HTC Inspire 4G Restricted By AT&T: No True 4G

HTC Inspire 4G Restricted By AT&T: No True 4G


The whole debate on what really consistutes true 4G technology has been argued ad nauseum, so I’m not going to get into that. It gets even worse with the HTC Inspire 4G with AT&T, though. That’s because it doesn’t even make use of AT&T’s so-called 4G network.

Let’s forget for a minute whether AT&T’s HSPA+ network is really 4G… because the HTC Inspire 4G doesn’t even use that. The download speed on the new smartphone is no better than its “3G” equipped counterparts running on the HSDPA network. The upload speed is really slow too, so it’s probably not doing HSUPA either.

So, where does this leave you? Apparently, the HTC Inspire 4G not only doesn’t use “true” 4G network technology; it won’t even latch onto the marketed 4G network. This doesn’t necessarily mean that it’s incapable of it — maybe it needs a firmware update — but this is sad state of affairs for wireless speed junkies looking for the next high… speed download and upload.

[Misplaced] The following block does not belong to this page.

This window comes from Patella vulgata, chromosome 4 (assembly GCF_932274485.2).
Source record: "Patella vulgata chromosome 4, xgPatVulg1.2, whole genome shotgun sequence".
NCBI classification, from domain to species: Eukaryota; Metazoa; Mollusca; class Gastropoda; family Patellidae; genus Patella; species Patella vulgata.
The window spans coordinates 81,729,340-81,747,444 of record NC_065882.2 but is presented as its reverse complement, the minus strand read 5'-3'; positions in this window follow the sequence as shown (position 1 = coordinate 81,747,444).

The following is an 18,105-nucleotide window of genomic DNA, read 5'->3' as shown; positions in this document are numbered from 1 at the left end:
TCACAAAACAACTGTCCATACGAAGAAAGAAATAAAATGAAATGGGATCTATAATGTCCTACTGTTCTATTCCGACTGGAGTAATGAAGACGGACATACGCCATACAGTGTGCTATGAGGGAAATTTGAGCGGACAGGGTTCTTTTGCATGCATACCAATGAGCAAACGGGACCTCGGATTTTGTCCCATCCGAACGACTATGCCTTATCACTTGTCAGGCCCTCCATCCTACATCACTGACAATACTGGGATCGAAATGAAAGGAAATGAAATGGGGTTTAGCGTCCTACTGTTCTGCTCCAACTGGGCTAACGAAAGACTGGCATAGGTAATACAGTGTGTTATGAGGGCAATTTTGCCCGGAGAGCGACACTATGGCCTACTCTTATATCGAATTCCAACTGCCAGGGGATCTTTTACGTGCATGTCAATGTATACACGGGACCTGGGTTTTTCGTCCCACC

Recent reports from Engadget’s sources state that AT&T has actually disabled HSUPA on the Inspire 4G. Here’s what they have found;

  • Contrary to AT&T’s official line — which is flatly that the Inspire’s specs don’t include HSUPA — the hardware most certainly does support it.
  • For some reason, HSUPA has been disabled in the current firmware, but could be easily enabled in a future update if HTC and AT&T were to agree to do so. For what it’s worth, we’re not even aware of an HSPA+ chipset that lacks support for HSUPA, so that definitely sounds right.
  • We’ve also been told that AT&T’s network may simply have HSUPA disabled in 4G areas. That doesn’t necessarily make sense since other HSUPA-compliant devices on AT&T (like the iPhone 4, to name an obvious example) can regularly hit HSUPA uplink speeds, but we suppose it’s possible that there’s some specific incompatibility between the infrastructure and the chipset used by the Inspire. An eerily-similar incident has happened in the past, after all.

[via BGR / Photo: Android Central]